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Byron Shire
May 11, 2021

Govt under fire for pill-testing stance and roadside swabs

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Police testing drivers in Lismore. (Darren Coyne)
Police testing drivers in Lismore. (Darren Coyne)

The state government’s hard-line stance against pill-testing at festivals and ‘propaganda’ over its controversial roadside drug-testing regime has come under attack following the latest police operation in which drivers in Lismore and Murwillumbah were charged after saliva tests.

And the Nimbin-based HEMP Embassy says there’s an urgent need for lawmakers to separate cannabis from other, much harder drugs, and treated as the medicinal herb it is, especially with governments trialling it as such.

The NSW Greens this week slammed deputy premier and police minister Troy Grant for ‘showing his naivety and lack of knowledge’ on the proposed pill-testing trials in a radio interview, and the fact not one NSW Liberal or National MP attended yesterday’s Parliamentary Drug Summit in Canberra.

The Canberra Declaration, which came out of the summit, showed clear support for a trial of pill testing, or drug checking, at music festivals and other events.

Police say its roadside drug-testing operation throughout the state on Sunday resulted in more than 130 drivers ‘detected allegedly drug driving’, but there is no breakdown in the figures of which drug was detected.

The contentious saliva-swiping testing does not measure driver impairment and only detects the presence of amphetamine, ecstasy (MDMA) or cannabis, but not harder narcotics such as heroin or the drug of choice of the rich, cocaine.

Critics have slammed the testing of cannabis, which, because it’s fat-soluble stays in the system for days or weeks after smoking a joint, unlike the other drugs which are water-soluble and traces disappear after about a day.

HEMP Embassy president Michael Balderstone said that several Nimbin people were caught in Lismore on Sunday for ‘drug-driving’ and ‘so we all await with interest the court cases that will come from this’.

‘The police cant help themselves it seems, trotting out the same old propaganda,’ he said, referring to comments in a police press statement on the latest operation, dubbed ‘Watchtower’.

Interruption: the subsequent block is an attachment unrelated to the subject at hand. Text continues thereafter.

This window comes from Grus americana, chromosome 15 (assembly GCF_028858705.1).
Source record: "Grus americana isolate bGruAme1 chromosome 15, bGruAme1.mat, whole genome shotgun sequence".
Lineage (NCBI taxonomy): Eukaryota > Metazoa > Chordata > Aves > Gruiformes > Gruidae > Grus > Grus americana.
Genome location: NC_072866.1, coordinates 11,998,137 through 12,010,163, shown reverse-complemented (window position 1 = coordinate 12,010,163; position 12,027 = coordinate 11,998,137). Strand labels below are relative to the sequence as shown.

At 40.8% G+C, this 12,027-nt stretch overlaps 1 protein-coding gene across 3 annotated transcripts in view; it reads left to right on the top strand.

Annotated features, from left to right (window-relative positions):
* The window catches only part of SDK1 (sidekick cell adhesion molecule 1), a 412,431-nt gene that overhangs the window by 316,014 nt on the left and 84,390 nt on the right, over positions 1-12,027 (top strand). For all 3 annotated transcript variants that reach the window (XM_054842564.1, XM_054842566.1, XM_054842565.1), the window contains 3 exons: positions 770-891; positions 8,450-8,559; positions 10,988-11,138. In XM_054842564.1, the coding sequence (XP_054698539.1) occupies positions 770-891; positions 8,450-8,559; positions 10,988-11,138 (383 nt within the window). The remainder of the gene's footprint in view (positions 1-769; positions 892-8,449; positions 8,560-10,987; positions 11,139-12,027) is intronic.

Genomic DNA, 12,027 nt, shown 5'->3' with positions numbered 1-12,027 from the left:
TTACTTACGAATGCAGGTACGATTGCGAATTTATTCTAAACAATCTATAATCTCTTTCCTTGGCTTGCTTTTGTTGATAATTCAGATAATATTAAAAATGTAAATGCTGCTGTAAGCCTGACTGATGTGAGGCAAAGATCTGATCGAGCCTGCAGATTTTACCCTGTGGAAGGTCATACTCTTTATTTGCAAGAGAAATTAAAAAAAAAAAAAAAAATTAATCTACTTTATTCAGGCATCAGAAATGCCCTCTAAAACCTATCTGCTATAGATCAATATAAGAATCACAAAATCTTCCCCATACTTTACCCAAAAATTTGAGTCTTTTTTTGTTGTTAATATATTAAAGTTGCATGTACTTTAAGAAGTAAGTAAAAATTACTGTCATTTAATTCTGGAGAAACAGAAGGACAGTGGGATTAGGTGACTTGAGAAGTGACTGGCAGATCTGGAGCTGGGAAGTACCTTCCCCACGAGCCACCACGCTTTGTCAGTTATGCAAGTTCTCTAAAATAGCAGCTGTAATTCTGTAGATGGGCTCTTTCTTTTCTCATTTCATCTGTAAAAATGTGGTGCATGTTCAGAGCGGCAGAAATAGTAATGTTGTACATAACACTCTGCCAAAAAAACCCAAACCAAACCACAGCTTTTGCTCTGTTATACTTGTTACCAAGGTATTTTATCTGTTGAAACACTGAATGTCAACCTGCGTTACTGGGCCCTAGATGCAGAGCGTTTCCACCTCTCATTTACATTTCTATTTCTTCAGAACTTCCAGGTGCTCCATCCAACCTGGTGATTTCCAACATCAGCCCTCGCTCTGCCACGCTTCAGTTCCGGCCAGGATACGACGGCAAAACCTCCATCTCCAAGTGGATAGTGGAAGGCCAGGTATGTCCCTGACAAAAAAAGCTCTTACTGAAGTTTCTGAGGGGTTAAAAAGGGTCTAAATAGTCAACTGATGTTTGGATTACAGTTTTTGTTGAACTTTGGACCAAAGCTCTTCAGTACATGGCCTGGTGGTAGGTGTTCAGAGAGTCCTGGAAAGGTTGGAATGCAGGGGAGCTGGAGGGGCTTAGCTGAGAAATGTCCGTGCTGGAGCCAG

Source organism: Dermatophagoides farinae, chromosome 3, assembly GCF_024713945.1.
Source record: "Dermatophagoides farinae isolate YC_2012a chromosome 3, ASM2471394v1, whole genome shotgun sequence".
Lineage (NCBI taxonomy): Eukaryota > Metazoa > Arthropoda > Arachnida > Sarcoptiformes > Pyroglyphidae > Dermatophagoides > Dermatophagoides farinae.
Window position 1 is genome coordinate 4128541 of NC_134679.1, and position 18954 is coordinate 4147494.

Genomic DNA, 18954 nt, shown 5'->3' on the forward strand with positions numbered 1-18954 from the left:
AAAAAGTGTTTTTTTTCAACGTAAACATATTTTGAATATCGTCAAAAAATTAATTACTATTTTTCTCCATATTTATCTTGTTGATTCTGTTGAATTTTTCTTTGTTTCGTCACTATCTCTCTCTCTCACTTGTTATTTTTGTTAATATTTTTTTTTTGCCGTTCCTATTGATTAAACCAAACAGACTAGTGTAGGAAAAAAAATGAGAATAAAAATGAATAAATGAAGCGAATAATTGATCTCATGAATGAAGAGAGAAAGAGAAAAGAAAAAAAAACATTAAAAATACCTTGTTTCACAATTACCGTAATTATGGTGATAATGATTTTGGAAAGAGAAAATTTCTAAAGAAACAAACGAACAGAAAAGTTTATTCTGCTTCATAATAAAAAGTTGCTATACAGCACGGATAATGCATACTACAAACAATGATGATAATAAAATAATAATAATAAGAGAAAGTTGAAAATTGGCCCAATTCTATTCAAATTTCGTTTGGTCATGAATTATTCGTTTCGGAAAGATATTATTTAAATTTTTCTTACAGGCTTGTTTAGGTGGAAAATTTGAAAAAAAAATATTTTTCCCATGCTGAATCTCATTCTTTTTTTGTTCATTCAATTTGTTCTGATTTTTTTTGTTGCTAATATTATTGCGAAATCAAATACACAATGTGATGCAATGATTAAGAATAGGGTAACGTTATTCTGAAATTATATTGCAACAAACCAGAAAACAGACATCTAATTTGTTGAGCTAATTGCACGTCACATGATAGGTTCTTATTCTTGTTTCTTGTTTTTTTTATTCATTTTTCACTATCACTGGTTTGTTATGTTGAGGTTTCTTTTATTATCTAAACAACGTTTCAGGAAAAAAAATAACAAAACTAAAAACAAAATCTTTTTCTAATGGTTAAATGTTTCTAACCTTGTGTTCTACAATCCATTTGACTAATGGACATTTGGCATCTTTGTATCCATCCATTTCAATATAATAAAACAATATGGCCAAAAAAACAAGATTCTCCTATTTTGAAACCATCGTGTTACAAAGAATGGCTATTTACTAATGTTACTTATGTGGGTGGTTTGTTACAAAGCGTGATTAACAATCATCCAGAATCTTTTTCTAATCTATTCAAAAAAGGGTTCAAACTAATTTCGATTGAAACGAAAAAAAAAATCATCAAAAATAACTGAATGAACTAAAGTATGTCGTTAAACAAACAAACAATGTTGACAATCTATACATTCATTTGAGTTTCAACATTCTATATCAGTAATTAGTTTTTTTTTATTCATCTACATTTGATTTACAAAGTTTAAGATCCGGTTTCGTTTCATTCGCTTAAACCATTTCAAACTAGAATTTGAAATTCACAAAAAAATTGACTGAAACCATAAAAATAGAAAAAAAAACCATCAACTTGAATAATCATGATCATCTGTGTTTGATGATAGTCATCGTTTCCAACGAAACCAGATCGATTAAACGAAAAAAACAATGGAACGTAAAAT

In the statement, the state’s senior traffic policeman suggests police are an authority on the effects of cannabis and driving, despite no level of impairment measured by their tests.

Traffic and Highway Patrol commander, assistant commissioner John Hartley, said that ‘With drug drivers, we know that cannabis slows down reactions and reduces abilities to respond to situations’.

‘The drug changes a person’s perception of distance and time, lowers concentration, reduces coordination and can make you drowsy,’ assistant commissioner Hartley said.

‘Cannabis users often don’t realise their driving is affected until they are faced with an unexpected situation.

‘It is only after they in danger that they realise they are incapable of making a quick or correct decision’, he said.


Mr Balderstone in response said ‘Such a pity there’s not better and more honest communication between the police and the public’.

‘Respect for the laws is on the wane and they are the ones who cop it. It feels like they cant relax and speak truthfully, everything has to be written by lawyers and lobbyists.

‘Cannabis urgently needs to be separated from the other drugs and treated as the medicinal herb it is,’ he said.

Mr Balderstone said he wrote to federal Greens leader, Senator Richard Di Natale, before yesterday’s drug summit ‘trying to tell him to separate pot from the rest.

In the letter, the cannabis campaigner said ‘I think you need to separate cannabis from the other drugs’.

‘This is important. It’s ridiculous having ice and weed in the same basket, surely you agree,’ he wrote.

‘The police and other authorities continue to talk “drugs” and not identify which drug. They are so different. Cannabis is an unprocessed herb, unlike all the other drugs which are mostly chemical mixes these days.

‘And cannabis needs a special category because its good for so many other uses, like hemp-seed food now banned because of saliva testing.

‘Cannabis was the most grown plant on Earth 200 years ago I believe and its potential in restoring the environment is immeasurable. There was a famous early hippy saying, “we’ve discovered a plant that can save the world, the only problem is it’s illegal”.